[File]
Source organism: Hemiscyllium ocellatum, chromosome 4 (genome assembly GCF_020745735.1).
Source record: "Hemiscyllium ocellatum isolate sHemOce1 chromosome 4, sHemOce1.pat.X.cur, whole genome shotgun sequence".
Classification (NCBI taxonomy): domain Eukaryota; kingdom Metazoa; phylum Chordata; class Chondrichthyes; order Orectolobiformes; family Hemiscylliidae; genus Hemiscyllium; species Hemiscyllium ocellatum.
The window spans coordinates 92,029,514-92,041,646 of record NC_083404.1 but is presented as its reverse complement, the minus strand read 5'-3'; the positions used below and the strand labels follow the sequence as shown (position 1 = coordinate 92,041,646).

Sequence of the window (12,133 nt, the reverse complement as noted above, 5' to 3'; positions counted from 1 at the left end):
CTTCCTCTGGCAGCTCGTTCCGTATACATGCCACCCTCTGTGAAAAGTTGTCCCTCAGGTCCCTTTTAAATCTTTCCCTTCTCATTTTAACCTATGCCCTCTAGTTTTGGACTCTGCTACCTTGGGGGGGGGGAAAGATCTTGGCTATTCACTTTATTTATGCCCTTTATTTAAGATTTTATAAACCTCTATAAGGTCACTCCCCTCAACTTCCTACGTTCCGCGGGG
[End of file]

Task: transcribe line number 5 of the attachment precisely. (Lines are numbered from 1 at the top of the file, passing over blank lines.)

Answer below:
Sequence of the window (12,133 nt, the reverse complement as noted above, 5' to 3'; positions counted from 1 at the left end):